Menu
The world of science and progress
Pulsar Transformed Into Small Planet Made of Diamond Discovered in Milky Way

New Depiction of Light Could Boost Telecommunications Channels

Free Radicals Crucial to Suppressing Appetite

Preserving 4 Percent of the Ocean Could Protect Most Marine Mammal Species, Study Finds

Panda Poop May Be a Treasure Trove of Microbes for Making Biofuels

Discovery Sheds Light On the Ecosystem of Young Galaxies

New Method Reveals Parts of Bacterial Genome Essential to Life

Novel Alloy Could Produce Hydrogen Fuel from Sunlight

Tiny Oxygen Generators Boost Effectiveness of Anticancer Treatment

Bedrock Nitrogen May Help Forests Buffer Climate Change, Study Finds

'Gene Overdose' Causes Extreme Thinness

Manufacturing Method Paves Way for Commercially Viable Quantum Dot-Based LEDs

Cutting Soot Emissions: Fastest, Most Economical Way to Slow Global Warming?

Tasmanian Tiger's Jaw Was Too Small to Attack Sheep, Study Shows

Manipulating Plants' Circadian Clock May Make All-Season Crops Possible

NASA's Chandra Finds Nearest Pair of Supermassive Black Holes

Up from the Depths: How Bacteria Capture Carbon in the 'Twilight Zone'

Understanding Next-Generation Electronic Devices: Smallest Atomic Displacements Ever

Woolly Rhino Fossil Discovery in Tibet Provides Important Clues to Evolution of Ice Age Giants

Sparing or Sharing? Protecting Wild Species May Require Growing More Food On Less Land

Glowing, Blinking Bacteria Reveal How Cells Synchronize Biological Clocks

Rock Rafts Could Be 'Cradle of Life'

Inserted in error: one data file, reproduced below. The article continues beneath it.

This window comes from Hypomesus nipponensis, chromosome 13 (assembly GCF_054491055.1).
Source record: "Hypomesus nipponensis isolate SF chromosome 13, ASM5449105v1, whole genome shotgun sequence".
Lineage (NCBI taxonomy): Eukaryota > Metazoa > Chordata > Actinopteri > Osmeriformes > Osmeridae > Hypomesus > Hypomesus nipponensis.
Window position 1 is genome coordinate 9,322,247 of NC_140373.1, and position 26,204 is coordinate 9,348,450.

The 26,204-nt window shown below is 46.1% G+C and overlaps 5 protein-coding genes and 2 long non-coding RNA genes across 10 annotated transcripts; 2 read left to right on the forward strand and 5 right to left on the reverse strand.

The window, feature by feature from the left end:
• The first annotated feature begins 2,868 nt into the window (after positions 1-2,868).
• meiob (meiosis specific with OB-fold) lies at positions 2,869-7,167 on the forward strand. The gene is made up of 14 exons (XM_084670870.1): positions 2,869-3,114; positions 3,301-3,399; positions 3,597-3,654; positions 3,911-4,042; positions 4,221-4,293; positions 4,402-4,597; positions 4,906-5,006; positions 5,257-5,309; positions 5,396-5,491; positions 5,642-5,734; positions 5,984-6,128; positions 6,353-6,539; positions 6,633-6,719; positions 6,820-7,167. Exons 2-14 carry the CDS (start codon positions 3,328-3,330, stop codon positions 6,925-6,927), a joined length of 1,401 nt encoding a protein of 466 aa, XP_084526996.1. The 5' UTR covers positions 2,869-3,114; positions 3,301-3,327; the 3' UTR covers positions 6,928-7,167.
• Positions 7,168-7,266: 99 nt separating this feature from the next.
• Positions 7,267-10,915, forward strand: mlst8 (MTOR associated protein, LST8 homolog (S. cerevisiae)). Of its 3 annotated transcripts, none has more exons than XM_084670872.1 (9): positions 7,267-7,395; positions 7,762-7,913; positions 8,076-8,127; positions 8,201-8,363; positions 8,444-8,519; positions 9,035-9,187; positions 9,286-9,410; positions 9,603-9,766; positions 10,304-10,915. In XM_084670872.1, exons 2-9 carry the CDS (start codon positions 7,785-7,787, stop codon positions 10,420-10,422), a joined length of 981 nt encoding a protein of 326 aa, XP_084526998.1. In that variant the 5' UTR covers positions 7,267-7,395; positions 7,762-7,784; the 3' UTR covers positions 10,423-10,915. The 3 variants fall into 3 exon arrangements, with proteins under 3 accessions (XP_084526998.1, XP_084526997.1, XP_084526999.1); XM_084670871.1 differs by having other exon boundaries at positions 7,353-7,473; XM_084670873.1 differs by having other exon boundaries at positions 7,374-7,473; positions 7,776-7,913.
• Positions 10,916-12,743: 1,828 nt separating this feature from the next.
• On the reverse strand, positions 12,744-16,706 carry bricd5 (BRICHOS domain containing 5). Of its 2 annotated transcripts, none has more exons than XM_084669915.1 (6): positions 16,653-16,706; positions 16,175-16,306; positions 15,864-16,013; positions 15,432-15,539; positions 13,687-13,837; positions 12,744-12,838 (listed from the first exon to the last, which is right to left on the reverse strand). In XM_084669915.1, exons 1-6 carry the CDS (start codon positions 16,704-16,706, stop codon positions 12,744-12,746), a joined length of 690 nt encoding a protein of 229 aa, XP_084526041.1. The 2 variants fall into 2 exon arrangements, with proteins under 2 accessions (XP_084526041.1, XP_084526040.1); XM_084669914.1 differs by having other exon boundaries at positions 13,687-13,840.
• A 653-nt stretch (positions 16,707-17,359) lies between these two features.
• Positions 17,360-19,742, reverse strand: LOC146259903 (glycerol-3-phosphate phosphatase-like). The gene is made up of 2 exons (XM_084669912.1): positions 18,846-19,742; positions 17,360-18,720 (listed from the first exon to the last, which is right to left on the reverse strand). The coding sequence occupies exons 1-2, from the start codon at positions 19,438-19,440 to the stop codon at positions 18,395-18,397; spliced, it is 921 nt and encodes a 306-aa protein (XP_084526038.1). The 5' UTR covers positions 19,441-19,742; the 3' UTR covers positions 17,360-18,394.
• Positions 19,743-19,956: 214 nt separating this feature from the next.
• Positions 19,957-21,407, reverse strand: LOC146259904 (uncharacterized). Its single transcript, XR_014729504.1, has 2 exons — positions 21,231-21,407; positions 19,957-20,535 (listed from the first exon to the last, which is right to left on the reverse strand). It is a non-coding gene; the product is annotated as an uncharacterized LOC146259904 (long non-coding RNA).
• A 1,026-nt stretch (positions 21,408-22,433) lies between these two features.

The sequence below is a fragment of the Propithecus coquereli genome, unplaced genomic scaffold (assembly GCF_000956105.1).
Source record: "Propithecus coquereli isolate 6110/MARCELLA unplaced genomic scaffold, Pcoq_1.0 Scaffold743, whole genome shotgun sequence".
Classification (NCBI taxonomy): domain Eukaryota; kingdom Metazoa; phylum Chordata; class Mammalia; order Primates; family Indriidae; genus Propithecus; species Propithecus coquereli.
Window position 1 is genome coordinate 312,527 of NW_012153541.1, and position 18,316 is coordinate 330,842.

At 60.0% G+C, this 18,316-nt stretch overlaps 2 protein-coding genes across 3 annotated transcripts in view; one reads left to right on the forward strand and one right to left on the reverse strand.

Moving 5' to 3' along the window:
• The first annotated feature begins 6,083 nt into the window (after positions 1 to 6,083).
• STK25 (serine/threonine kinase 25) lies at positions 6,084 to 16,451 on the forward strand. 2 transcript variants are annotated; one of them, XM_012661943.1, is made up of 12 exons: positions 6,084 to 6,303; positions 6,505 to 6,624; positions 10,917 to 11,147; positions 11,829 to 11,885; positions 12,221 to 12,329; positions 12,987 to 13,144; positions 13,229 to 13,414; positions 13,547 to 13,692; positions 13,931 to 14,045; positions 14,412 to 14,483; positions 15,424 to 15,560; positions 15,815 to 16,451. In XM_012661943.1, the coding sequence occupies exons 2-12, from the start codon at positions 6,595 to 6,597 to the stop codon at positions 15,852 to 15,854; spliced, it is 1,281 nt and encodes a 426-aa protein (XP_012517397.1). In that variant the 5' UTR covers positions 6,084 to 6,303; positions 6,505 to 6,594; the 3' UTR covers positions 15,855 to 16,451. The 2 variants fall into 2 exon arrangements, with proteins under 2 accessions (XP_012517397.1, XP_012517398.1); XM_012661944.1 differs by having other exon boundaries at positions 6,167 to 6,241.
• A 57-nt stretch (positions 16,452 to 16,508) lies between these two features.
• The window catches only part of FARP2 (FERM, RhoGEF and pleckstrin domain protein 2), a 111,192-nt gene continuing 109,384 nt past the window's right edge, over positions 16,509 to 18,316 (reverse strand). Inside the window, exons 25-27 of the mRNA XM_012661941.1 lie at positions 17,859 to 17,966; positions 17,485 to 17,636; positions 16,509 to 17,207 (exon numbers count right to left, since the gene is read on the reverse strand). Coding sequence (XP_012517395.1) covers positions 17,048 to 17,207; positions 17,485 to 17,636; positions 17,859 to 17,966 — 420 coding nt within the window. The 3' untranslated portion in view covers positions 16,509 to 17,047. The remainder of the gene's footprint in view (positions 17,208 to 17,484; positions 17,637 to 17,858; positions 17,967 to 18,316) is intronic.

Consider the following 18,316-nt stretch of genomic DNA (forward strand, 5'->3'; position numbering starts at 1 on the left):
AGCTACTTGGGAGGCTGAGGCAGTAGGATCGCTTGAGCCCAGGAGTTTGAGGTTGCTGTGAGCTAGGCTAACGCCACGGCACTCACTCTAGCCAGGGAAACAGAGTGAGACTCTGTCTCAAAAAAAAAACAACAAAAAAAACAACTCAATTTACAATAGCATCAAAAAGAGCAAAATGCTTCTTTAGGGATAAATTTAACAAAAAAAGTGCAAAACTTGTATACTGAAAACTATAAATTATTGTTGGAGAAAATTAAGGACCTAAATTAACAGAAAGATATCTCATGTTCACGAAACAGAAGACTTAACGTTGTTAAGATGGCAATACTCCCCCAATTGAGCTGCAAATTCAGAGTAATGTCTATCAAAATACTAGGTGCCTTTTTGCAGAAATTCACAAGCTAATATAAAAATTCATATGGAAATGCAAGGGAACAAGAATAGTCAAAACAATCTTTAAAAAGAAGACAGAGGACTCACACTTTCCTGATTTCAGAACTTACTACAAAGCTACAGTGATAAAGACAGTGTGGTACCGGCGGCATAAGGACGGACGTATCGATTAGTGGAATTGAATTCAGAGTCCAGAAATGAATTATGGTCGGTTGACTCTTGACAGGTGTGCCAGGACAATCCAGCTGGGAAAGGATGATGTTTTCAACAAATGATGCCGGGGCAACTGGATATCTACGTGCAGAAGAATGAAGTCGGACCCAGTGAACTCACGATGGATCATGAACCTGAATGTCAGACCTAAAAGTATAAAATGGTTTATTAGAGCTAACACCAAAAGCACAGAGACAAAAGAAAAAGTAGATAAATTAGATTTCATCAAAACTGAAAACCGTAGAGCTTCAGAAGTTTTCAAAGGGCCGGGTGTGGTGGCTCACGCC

Robots Learn to Handle Objects, Understand New Places

World's Smallest Electric Motor Made from a Single Molecule

First Stem Cells from Endangered Species

Glowing, Blinking Bacteria Reveal How Cells Synchronize Biological Clocks
Biologists have long known that organisms from bacteria to humans use the 24 hour cycle of light and darkness to set their biological clocks. But exactly how these clocks are synchronized at the molecular level to perform the interactions within a population of cells that depend on the precise timing of circadian rhythms is less well understood.

To better understand that process, biologists and bioengineers at UC San Diego created a model biological system consisting of glowing, blinking E. coli bacteria. This simple circadian system, the researchers report in the September 2 issue of Science, allowed them to study in detail how a population of cells synchronizes their biological clocks and enabled the researchers for the first time to describe this process mathematically.

"The cells in our bodies are entrained, or synchronized, by light and would drift out of phase if not for sunlight," said Jeff Hasty, a professor of biology and bioengineering at UC San Diego who headed the research team. "But understanding the phenomenon of entrainment has been difficult because it's difficult to make measurements. The dynamics of the process involve many components and it's tricky to precisely characterize how it works. Synthetic biology provides an excellent tool for reducing the complexity of such systems in order to quantitatively understand them from the ground up. It's reductionism at its finest."